UMASS DARTMOUTH AWARDED teacher training Grant

Dartmouth, MAAn interdisciplinary team of educators at the University of Massachusetts Dartmouth have been awarded a $40,000 professional development grant to work with middle school teachers in New Bedford. The Massachusetts Board of Higher Education funded the project entitled Literacy and Content Required Here with resources earmarked to improve teacher quality under the federal No Child Left Behind legislation.

Dartmouth, MA—An interdisciplinary team of educators at the University of Massachusetts Dartmouth have been awarded a $40,000 professional development grant to work with middle school teachers in New Bedford. The Massachusetts Board of Higher Education funded the project entitled “Literacy and Content Required Here” with resources earmarked to improve teacher quality under the federal No Child Left Behind legislation. 

This innovative teacher-training project is collaboration between Dr. Marjorie Condon, Executive Director of the UMD Center for Teaching and Learning, UMass Education Professor Dr. Cynthia G. Kruger, and Keith Middle School under the leadership of principal Steve DeRossi. 

“We are honored that the Board of Higher Education is funding such a worthwhile program that will benefit so many teachers and, ultimately thousands of students,” said Chancellor Jean F. MacCormack. “The University of Massachusetts Dartmouth is committed to developing meaningful and creative K-16 partnerships. Our faculty is doing great things in the community and this project is an excellent example.” 

The grant will support professional development for middle school teachers in New Bedford and focus on differentiated instructional methods. Twenty-five teachers from Keith, Roosevelt, and Normandin Middle Schools will participate in a special summer institute directed by professors from the University of Virginia and Dr. Maureen Hall of UMass Dartmouth. This summer institute is designed by the University of Virginia and follows the nationally recognized Tomlinson model of differentiated instruction.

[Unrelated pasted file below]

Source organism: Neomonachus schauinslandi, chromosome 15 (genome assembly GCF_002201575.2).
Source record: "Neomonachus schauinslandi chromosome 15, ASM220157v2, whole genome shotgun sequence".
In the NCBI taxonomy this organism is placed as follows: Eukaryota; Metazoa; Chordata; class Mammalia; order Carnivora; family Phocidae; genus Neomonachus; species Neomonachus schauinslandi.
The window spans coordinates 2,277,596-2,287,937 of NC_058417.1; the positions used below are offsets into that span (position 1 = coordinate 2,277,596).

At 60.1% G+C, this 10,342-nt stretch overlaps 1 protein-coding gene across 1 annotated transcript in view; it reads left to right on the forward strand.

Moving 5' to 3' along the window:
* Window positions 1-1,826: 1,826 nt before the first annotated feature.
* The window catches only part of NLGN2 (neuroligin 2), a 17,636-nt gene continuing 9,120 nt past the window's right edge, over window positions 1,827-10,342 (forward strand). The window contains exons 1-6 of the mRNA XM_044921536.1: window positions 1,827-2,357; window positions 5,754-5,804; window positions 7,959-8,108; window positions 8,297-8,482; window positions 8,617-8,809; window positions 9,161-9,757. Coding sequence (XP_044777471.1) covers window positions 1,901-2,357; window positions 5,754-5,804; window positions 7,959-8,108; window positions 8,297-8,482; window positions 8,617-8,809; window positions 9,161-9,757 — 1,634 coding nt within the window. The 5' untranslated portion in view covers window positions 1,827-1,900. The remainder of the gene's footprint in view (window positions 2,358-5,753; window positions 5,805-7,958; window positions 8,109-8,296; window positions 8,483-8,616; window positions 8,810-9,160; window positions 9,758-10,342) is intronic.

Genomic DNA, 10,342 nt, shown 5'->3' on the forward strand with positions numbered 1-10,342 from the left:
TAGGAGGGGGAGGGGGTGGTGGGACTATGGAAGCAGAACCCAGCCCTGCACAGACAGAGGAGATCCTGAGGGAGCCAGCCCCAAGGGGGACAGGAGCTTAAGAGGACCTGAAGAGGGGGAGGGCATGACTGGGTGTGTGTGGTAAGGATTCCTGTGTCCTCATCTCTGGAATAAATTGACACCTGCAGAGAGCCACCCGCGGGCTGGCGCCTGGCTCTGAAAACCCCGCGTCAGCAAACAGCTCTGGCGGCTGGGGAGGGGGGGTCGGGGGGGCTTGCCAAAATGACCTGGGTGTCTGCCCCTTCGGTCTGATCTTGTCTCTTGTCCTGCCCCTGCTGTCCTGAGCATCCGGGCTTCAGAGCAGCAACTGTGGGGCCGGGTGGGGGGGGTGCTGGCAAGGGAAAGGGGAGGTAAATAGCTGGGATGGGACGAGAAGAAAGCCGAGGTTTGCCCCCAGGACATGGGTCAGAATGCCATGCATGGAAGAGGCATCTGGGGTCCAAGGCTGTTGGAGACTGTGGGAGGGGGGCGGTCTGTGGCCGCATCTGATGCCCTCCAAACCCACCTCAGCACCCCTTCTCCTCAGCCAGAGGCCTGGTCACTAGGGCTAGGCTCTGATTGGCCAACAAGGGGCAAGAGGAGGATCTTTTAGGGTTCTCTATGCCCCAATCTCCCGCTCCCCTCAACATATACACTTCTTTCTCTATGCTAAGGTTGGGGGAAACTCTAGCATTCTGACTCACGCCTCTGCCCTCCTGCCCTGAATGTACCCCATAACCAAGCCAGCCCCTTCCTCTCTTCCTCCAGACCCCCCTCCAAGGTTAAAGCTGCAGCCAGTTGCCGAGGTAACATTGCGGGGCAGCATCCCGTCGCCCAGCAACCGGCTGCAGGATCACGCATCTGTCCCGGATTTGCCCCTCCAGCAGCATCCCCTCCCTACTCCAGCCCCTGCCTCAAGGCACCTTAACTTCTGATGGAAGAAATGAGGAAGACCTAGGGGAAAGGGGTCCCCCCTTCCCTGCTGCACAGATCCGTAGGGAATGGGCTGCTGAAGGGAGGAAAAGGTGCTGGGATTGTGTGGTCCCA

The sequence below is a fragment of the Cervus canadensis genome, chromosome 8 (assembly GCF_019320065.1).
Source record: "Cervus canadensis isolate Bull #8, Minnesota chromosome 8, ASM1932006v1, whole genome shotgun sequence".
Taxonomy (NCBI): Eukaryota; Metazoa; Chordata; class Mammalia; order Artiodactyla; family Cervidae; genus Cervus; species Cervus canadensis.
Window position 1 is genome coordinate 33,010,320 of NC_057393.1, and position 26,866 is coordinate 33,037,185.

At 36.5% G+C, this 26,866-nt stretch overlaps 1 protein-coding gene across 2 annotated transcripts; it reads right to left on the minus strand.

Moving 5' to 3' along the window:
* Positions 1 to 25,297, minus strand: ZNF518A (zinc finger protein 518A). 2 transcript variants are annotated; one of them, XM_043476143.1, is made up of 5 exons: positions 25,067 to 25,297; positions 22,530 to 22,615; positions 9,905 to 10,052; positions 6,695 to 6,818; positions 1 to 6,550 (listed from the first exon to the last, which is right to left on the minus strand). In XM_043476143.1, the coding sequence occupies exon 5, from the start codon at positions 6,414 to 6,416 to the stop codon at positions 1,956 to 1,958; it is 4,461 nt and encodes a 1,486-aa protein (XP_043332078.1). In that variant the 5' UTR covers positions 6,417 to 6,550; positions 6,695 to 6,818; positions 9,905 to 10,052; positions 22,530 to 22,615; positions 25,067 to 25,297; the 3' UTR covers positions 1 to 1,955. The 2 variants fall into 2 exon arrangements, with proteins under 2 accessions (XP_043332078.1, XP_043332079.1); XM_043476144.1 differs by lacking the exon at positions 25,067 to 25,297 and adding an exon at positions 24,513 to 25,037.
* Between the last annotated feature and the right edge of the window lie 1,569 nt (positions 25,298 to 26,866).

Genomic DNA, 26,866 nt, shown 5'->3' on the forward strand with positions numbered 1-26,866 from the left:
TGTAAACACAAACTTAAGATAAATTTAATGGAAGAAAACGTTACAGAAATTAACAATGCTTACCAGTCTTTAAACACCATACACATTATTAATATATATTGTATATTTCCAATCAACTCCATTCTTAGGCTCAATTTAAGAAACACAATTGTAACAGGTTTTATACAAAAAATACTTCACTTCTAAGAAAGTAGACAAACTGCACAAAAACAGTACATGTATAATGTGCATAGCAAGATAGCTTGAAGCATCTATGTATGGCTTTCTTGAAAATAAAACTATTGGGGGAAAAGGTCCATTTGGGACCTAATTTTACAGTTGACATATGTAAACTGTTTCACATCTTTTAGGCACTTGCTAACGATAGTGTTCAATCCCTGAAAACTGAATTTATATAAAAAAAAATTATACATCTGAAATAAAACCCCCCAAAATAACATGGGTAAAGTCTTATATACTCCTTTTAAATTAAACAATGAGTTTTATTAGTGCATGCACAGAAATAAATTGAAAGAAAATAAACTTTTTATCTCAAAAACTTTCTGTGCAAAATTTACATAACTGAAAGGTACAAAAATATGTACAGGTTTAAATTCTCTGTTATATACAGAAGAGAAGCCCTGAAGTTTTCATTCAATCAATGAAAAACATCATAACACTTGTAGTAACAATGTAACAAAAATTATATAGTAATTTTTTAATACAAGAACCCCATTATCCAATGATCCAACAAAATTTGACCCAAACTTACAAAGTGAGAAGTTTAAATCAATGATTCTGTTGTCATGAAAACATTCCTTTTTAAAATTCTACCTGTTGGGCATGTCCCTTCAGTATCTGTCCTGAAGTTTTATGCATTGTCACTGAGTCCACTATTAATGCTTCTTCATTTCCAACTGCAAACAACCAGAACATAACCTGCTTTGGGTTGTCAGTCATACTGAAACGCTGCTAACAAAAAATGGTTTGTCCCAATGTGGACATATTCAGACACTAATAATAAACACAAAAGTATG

The academic program is under the direction of Dr. Kruger who will coordinate the spring and fall programs. Four UMass Dartmouth professors will serve as content specialists and observe classroom teachers at Keith Middle School in the disciplines of math, science, social studies, and literacy. The UMass faculty will then conduct classes in these disciplines as demonstrations for the classroom teachers. Research has shown that teaching professional prefer to have other content specialists observe in their classes and afterwards provide training to those teachers in the instructional concepts, such as differentiated instruction. 

Follow-up after-school discussions among teachers and content specialists are incorporated into the project to provide New Bedford middle school teachers new and exciting opportunities for professional growth. The literacy section of the grant also provides a literacy coach to the Keith Middle School literacy teachers to assist them in developing lesson plans and to provide input for teachers on improving their instructional methods. 

“Research studies clearly point to the importance of literacy development by middle school student to bridge the gap between the elementary and high school grades,” added Dr. Kruger. 


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